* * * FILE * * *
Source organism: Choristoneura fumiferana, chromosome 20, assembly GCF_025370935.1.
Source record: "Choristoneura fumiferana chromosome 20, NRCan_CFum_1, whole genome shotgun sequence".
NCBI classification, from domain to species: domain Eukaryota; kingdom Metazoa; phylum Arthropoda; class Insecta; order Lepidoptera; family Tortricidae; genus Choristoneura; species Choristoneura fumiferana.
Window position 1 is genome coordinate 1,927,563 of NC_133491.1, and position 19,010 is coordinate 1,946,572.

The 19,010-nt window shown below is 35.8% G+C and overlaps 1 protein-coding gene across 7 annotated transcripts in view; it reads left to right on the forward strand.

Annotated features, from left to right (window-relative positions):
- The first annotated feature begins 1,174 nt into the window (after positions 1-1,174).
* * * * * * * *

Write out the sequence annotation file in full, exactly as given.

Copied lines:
Source organism: Choristoneura fumiferana, chromosome 20, assembly GCF_025370935.1.
Source record: "Choristoneura fumiferana chromosome 20, NRCan_CFum_1, whole genome shotgun sequence".
NCBI classification, from domain to species: domain Eukaryota; kingdom Metazoa; phylum Arthropoda; class Insecta; order Lepidoptera; family Tortricidae; genus Choristoneura; species Choristoneura fumiferana.
Window position 1 is genome coordinate 1,927,563 of NC_133491.1, and position 19,010 is coordinate 1,946,572.

The 19,010-nt window shown below is 35.8% G+C and overlaps 1 protein-coding gene across 7 annotated transcripts in view; it reads left to right on the forward strand.

Annotated features, from left to right (window-relative positions):
- The first annotated feature begins 1,174 nt into the window (after positions 1-1,174).